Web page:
I would go again for the Japenese pottery place and also to try the Fat Boat? The Slow Boat? It's the place inside the supermarket--looks like you get a big pot of boiling water and can put lots of stuff in it. It looked intriguing. And in general, I just think it's a pretty weird and interesting place to spend the afternoon. It's definitely seen better days, and they've got to do something about the tattiness of all the photo signs, but it's random fun, for sure.
The Supermarket was super. We bought three different bottles of sake and took them with us to Alexandra Palace to watch the fireworks and conduct a sake taste teset.
We didn't even make it upstairs, so intrigued were we by Japanese pottery, the huge bags of rice in the supermarket, and the weird signs on all the food stands.
And now I just have to mention it because it was a pretty exciting part of my day--I changed at Camden for the Edgware branch and the platform was pretty empty except for a very attractive man and a little girl--blond, 3ish. I was looking at them thinking they looked familiar--it was Chris Martin from Coldplay and daughter Apple. We hopped on the same car and I tried not to stare at them too much before they got off at Belsize. (He put his hood on on the tube and myself and one other woman were the only two to recognize them.)
I had to reply to this slightly old thread to thank Kake for the link to information about the closure of Oriental City. I'd heard the rumours but wasn't aware it will be closed by the end of this year. My mum and I have been going to OC (or Yaohan Plaza as it was formally known) for at least 7 years and will be very sad to see it go. For us, it is the only reason to visit Colindale (which I find quite a bleak and soulless area) - we always thought it would be very successful if it were in zone 1 or 2, though I can't think of a suitable new home for it.
I have to agree with oonth's comment that it seems to be ready to give up the ghost, as many shops have closed - I remember the oriental bookshop, karaoke bar and kimono shop but these are now all gone. The gaming area is full of local hooded youths now, rather than the hardcore japanese gamer kids we used to see.
I would really urge anyone who hasn't been to visit before it closes. The food court is wonderful and was absolutely packed when we visited today. The roti canai stall attracts a steady stream of visitors, but we get ours from Lemongrass - a consistently good Malaysian food hut. The atmosphere is buzzing and you can eat well (and be full) for under ten pounds.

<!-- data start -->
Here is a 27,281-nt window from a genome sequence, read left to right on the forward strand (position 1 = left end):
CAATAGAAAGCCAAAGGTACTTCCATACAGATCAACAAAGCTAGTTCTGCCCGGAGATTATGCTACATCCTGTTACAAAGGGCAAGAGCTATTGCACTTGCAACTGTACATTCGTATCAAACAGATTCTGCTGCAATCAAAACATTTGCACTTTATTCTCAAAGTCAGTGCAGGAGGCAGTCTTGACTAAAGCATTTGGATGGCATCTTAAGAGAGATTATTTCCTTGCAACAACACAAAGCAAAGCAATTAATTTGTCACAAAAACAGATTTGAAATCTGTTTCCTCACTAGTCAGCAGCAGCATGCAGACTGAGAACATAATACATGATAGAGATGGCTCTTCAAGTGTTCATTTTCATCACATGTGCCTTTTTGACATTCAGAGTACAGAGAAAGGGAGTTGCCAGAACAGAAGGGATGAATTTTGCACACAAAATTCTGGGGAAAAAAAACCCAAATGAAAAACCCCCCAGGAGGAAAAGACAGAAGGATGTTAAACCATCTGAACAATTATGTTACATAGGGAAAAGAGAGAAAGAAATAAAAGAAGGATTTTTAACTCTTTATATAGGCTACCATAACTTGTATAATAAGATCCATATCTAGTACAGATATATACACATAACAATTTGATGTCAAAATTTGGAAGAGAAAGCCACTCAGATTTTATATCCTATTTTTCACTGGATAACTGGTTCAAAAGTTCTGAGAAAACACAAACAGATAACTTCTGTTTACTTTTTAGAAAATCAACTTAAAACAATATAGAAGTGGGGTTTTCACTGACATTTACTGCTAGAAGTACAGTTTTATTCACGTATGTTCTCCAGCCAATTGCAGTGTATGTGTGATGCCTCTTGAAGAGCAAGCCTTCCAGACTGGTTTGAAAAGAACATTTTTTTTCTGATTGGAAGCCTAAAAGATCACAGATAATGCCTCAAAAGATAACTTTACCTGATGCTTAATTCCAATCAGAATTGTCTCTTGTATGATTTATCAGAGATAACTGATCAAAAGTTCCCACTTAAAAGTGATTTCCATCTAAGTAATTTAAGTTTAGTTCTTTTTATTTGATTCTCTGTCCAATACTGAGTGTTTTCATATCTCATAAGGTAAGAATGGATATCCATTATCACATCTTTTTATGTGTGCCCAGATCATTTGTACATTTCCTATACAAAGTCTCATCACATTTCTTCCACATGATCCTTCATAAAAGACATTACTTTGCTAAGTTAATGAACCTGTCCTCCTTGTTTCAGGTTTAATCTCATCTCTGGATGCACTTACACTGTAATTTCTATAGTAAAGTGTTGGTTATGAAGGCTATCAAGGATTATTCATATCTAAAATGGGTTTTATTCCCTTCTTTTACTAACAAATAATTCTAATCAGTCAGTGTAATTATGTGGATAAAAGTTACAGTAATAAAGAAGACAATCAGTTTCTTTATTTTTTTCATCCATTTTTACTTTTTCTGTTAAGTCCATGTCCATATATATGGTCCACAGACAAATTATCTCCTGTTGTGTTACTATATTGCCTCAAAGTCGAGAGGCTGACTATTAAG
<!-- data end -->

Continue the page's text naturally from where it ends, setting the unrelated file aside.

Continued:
The supermarket is equally good - especially for herbs, sauces and vegetables that you might not be able to find in normal shops. We always stock up on the Japanese soy crackers and sweet things as they are often much lower in fat and calories than crisps and chocolate.
Anyone looking for oriental dinnerware should head for the huge crockery shop as there is a sale on at the moment, with up to 70% off some sets. The patterns are beautiful and make a really chic addition to your dinner table - perfect for oriental-themed dinner parties.
There is also a shop that's like a pound shop only slightly more expensive that sells everything from stationary to kitchenware. You'll always find something you need in here. It's especially good for Muji-style storage and office / study folders and pen pots etc (much cheaper than Muji though).
Apologies for rambling on, but I just had to express my love for this half-deserted, slightly strange place. If you can visit just once before it closes, you won't be disappointed.
I don't think it would be a problem, although it would be worth checking with the vendors before ordering, just in case they have used fish sauce or any other non-vegetarian ingredients which aren't immediately obvious. There is plenty of sushi, dim sum, tofu, soups and noodle dishes to keep veggies happy.
As far as I'm aware, the roti canai we order from the Lemongrass malaysian food hut is vegetarian - (consisting of a small bowl of vegetable curry and two delicious paratha-style breads to dip in it).
Some of the juice / smoothie huts are worth a visit because they have an immense range of fresh, interesting fruity drinks - as well as some soya milk creations too. Ordering is easy because everything is pictured and numbered on the walls of the huts.
I hope you enjoy it - do report back if you go!
It was amazing! We plan on going back every two weeks until it closes. We shared a roti canai with potato and carrot curry and a serving of green beans from the other roti hut. My husband had a sea spice tofu from Bejing Kitchen. The tofu had that wonderful chewy texture without being deep fried that I cannot replicate at home. I fell off the vegetarian wagon and had steamed bbq pork bins from Dim Dum King. Scrumptious! I can't wait to go back and investigate more.